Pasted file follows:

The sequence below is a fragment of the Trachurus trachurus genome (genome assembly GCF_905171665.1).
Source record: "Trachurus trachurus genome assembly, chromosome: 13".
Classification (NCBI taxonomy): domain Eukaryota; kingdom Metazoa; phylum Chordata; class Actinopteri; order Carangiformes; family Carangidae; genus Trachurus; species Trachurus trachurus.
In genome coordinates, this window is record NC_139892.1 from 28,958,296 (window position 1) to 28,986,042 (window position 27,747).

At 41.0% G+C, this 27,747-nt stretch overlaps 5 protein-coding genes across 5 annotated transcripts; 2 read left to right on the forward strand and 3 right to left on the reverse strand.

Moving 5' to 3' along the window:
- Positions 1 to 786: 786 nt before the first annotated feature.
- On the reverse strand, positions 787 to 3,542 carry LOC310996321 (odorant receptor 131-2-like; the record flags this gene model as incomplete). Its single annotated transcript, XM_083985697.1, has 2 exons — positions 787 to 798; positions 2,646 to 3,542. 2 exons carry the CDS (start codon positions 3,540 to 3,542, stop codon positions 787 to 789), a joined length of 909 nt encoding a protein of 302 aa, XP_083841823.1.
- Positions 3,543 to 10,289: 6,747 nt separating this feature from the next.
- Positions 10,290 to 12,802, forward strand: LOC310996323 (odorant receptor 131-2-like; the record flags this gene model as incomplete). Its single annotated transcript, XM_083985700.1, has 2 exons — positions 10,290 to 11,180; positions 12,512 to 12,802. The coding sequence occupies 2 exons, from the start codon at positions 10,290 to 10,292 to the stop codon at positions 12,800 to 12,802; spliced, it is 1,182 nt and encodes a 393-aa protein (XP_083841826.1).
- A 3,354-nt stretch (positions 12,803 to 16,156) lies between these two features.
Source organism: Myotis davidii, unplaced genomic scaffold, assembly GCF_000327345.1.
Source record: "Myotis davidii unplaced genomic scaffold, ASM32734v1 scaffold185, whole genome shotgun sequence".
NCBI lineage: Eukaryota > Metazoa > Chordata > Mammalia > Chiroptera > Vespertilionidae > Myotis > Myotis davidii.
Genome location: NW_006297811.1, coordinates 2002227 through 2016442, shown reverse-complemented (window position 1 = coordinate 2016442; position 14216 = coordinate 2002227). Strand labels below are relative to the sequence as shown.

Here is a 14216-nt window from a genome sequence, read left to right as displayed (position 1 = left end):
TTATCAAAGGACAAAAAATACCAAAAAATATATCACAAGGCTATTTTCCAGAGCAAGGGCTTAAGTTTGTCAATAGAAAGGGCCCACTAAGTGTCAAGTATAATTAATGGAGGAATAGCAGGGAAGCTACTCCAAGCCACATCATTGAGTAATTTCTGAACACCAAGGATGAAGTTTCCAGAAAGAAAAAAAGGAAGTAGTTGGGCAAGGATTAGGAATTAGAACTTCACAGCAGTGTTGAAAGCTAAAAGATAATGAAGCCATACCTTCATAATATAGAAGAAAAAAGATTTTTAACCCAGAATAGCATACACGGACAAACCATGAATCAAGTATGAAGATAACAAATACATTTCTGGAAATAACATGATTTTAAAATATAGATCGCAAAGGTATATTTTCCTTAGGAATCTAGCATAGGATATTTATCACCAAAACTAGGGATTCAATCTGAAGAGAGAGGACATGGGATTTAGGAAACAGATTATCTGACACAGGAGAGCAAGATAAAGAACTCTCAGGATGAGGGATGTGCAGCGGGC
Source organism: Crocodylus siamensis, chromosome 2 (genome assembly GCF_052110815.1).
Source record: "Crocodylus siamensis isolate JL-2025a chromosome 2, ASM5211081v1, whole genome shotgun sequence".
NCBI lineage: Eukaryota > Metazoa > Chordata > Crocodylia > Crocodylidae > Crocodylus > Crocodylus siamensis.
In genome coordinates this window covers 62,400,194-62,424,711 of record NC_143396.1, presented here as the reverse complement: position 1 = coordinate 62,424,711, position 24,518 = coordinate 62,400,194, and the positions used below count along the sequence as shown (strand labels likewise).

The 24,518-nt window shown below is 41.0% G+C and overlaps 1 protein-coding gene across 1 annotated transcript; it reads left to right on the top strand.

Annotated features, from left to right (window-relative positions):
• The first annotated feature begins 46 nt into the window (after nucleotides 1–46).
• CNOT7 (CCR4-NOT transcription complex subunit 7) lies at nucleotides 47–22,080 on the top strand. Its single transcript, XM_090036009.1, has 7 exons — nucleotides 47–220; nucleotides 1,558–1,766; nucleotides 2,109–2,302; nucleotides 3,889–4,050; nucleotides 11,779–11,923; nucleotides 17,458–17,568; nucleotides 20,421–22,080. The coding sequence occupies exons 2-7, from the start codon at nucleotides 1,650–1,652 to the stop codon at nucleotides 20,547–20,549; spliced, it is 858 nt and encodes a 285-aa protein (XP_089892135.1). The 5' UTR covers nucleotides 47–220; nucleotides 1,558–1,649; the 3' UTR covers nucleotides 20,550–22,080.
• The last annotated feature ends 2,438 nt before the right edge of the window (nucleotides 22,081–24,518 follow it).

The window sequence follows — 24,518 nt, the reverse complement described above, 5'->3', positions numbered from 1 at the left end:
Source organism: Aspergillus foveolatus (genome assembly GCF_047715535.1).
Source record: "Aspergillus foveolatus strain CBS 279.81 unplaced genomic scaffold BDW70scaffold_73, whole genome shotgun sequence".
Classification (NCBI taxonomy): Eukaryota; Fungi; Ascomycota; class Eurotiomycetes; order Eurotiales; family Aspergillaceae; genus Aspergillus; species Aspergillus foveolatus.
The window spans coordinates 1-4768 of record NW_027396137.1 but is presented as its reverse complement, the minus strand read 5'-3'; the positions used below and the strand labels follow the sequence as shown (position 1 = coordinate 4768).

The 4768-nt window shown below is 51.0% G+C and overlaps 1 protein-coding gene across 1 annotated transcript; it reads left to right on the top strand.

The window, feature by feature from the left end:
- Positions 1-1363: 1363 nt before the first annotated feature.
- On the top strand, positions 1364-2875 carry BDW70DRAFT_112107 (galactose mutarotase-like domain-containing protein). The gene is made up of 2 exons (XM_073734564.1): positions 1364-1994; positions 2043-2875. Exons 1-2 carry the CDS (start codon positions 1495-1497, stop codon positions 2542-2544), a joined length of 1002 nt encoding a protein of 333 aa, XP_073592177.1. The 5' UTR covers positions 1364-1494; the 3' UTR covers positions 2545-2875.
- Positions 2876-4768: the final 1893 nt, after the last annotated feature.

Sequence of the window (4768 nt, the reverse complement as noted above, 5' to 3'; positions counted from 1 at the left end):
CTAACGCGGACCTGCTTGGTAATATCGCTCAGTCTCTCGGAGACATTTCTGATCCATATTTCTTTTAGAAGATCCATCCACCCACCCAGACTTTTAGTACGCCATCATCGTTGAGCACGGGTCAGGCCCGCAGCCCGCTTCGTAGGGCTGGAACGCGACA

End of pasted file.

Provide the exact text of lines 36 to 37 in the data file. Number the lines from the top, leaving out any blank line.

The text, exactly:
- Positions 2876-4768: the final 1893 nt, after the last annotated feature.

Sequence of the window (4768 nt, the reverse complement as noted above, 5' to 3'; positions counted from 1 at the left end):